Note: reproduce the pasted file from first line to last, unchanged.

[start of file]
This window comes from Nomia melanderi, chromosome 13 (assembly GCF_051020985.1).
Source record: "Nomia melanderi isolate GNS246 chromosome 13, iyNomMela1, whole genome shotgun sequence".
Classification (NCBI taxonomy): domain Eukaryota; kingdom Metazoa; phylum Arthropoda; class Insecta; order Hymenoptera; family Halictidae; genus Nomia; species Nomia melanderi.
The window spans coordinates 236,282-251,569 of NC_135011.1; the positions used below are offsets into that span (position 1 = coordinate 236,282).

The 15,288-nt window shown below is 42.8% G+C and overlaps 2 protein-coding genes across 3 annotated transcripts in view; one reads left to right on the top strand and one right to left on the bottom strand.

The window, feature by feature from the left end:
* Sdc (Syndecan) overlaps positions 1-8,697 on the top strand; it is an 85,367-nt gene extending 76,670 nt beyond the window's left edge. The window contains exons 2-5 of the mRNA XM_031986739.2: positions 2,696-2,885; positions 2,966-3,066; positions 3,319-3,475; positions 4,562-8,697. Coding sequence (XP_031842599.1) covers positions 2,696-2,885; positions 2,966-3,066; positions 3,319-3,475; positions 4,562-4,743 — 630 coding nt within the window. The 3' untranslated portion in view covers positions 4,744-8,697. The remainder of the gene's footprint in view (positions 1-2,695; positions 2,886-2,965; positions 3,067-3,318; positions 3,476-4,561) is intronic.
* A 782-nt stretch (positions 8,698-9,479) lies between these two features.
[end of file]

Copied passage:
This window comes from Nomia melanderi, chromosome 13 (assembly GCF_051020985.1).
Source record: "Nomia melanderi isolate GNS246 chromosome 13, iyNomMela1, whole genome shotgun sequence".
Classification (NCBI taxonomy): domain Eukaryota; kingdom Metazoa; phylum Arthropoda; class Insecta; order Hymenoptera; family Halictidae; genus Nomia; species Nomia melanderi.
The window spans coordinates 236,282-251,569 of NC_135011.1; the positions used below are offsets into that span (position 1 = coordinate 236,282).

The 15,288-nt window shown below is 42.8% G+C and overlaps 2 protein-coding genes across 3 annotated transcripts in view; one reads left to right on the top strand and one right to left on the bottom strand.

The window, feature by feature from the left end:
* Sdc (Syndecan) overlaps positions 1-8,697 on the top strand; it is an 85,367-nt gene extending 76,670 nt beyond the window's left edge. The window contains exons 2-5 of the mRNA XM_031986739.2: positions 2,696-2,885; positions 2,966-3,066; positions 3,319-3,475; positions 4,562-8,697. Coding sequence (XP_031842599.1) covers positions 2,696-2,885; positions 2,966-3,066; positions 3,319-3,475; positions 4,562-4,743 — 630 coding nt within the window. The 3' untranslated portion in view covers positions 4,744-8,697. The remainder of the gene's footprint in view (positions 1-2,695; positions 2,886-2,965; positions 3,067-3,318; positions 3,476-4,561) is intronic.
* A 782-nt stretch (positions 8,698-9,479) lies between these two features.